I am impressed with the way Zaccardi captures the disorientation of the situation in his run-on description. And I admire the research he has done to find these stories to tell. You could try telling a story of some injustice in this breathless, disoriented way.
 
CitizenFinally, if you’re not familiar with Claudia Rankine’s book Citizen, please check it out! (Graywolf Press, 2014) Rankine’s writings were in part prompted by the murder of Trayvon Martin, but she has chosen to write prose poems addressing what she calls micro-aggressions, in which the violence does not escalate to beatings, tasings, etc. and loss of life, but creates in the victims outrage, misery, a steady erosion of confidence. I have even had good success in getting my 6th grade students to write prose poems using her model. You can read some of her poems and some student work in this lesson plan of mine published in Teachers & Writers:
https://teachersandwritersmagazine.org/using-claudia-rankines-citizen-to-prompt-writing-about-prejudice-2324.htm

But here’s a favorite one not included in the lesson:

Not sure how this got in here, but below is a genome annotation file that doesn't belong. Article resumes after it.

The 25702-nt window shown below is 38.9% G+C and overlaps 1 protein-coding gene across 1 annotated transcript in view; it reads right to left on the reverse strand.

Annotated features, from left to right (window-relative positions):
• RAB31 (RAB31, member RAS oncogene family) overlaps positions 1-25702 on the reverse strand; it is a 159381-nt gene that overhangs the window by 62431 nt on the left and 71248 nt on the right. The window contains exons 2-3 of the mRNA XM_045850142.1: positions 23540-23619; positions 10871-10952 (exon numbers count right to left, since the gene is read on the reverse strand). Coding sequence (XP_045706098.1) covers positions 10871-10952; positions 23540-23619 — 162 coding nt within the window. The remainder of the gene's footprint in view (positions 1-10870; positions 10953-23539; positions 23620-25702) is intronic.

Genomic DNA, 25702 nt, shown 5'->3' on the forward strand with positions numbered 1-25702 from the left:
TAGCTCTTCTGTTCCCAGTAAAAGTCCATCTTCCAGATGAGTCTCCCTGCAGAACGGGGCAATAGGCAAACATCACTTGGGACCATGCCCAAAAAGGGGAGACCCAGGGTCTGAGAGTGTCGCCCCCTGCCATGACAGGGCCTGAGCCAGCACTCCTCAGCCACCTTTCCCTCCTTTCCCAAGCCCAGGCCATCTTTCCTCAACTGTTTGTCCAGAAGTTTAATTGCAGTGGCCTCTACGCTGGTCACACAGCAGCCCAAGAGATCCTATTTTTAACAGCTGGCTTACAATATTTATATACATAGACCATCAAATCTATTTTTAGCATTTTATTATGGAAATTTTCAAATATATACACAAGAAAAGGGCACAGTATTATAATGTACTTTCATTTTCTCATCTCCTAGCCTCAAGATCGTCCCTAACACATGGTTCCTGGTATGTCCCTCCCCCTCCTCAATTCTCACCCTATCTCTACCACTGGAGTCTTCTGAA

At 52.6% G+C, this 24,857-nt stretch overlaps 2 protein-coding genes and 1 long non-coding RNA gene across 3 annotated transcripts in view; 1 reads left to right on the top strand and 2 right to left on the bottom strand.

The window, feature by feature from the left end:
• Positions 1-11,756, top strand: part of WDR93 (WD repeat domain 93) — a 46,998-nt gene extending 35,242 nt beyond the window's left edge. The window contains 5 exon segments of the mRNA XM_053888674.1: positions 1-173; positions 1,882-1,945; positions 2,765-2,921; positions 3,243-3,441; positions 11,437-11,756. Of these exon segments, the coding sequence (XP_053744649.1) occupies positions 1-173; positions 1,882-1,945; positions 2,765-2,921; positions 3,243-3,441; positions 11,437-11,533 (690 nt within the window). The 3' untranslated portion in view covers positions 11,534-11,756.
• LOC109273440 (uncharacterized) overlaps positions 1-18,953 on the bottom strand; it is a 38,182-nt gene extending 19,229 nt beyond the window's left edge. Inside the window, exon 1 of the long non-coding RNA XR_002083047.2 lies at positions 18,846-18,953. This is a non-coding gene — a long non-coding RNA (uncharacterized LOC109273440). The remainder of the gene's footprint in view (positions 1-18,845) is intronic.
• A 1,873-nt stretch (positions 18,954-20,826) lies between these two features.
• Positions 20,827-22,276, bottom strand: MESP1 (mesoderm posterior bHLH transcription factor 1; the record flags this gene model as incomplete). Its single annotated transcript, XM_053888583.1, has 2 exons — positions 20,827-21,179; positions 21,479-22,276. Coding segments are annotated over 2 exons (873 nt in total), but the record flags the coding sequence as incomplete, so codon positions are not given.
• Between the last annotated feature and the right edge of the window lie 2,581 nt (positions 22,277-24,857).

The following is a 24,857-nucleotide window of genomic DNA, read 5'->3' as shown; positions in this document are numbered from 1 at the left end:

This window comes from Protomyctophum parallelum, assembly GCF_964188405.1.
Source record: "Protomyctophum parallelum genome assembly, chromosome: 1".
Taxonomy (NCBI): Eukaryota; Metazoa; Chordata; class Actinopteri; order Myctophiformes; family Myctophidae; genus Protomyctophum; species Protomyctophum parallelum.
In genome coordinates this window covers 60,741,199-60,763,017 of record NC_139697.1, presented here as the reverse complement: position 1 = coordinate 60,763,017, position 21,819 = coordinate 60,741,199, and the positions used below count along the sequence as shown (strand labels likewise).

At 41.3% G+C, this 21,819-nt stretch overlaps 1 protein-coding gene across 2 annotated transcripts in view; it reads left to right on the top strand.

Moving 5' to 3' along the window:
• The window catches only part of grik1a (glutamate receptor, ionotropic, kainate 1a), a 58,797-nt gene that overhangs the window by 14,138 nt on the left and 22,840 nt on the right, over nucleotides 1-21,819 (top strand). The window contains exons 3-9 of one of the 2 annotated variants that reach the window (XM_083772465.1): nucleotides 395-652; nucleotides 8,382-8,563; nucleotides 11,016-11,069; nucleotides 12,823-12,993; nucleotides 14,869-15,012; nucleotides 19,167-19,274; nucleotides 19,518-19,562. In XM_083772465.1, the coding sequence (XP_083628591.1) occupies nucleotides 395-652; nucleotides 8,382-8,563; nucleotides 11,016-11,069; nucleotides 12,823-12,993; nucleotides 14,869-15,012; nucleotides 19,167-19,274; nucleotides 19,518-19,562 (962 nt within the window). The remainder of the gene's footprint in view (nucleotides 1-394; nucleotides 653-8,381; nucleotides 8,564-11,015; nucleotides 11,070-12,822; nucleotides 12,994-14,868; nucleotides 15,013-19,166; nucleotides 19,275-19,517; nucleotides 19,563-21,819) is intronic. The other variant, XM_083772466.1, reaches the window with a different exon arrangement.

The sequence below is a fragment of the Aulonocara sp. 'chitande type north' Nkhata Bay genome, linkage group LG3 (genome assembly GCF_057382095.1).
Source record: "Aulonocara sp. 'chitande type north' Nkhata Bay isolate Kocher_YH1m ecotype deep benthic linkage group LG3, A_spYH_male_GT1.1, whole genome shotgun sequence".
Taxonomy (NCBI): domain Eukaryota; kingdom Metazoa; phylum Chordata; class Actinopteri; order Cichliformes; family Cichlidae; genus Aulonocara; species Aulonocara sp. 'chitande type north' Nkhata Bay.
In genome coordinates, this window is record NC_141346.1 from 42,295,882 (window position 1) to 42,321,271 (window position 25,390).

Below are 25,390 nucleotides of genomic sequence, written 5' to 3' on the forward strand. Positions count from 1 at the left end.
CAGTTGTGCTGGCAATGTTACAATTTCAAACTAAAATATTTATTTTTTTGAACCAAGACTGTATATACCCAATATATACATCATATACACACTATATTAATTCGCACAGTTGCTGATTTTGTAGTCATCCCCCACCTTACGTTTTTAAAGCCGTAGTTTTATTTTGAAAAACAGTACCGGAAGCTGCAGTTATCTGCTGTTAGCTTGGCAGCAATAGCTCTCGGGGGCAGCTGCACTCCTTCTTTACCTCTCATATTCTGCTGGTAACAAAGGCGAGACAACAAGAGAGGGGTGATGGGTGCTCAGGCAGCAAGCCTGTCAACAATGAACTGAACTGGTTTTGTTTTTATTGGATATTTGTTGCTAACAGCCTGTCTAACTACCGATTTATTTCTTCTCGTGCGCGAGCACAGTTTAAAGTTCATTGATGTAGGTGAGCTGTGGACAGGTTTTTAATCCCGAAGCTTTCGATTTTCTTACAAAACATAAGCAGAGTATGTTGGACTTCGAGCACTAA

The new counselor specializes in trauma counseling. You have only ever spoken on the phone. Her house has a side gate that leads to a back entrance she uses for patients. You walk down a path bordered on both sides with deer grass and rosemary to the gate, which turns out to be locked.

At the front door the bell is a small round disc that you press firmly. When the door finally opens, the woman standing there yells, at the top of her lungs, Get away from my house! What are you doing in my yard?

It’s as if a wounded Doberman pinscher or a German shepherd has gained the power of speech. And though you back up a few steps, you manage to tell her you have an appointment. You have an appointment? she spits back. Then she pauses. Oh, she says, followed by oh, yes, that’s right. I am sorry.

I am so sorry, so, so sorry.

If you read the lesson plan, you’ll get some ideas of how to approach writing a poem like this.

I look forward to receiving poems you write to any of these prompts! Please send to: phyllie@sonic.net

Phyllis Meshulam
Sonoma County Poet Laureate (2020-2022)
https://www.phyllismpoet.com

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Archives of previous Poet Laureate columns may be found here for 2012,  2013, 2014,  20152016-2017, 2018-2020 and 2020-2022.